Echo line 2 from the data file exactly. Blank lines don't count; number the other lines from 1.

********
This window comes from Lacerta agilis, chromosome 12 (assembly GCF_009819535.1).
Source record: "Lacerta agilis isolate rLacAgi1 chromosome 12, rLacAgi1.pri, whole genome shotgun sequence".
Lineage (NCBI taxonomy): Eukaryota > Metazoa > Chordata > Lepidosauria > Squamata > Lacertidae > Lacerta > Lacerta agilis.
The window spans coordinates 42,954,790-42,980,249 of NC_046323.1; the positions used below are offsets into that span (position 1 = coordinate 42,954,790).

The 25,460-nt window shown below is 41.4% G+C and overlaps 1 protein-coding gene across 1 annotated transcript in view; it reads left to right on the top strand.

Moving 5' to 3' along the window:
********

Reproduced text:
Source record: "Lacerta agilis isolate rLacAgi1 chromosome 12, rLacAgi1.pri, whole genome shotgun sequence".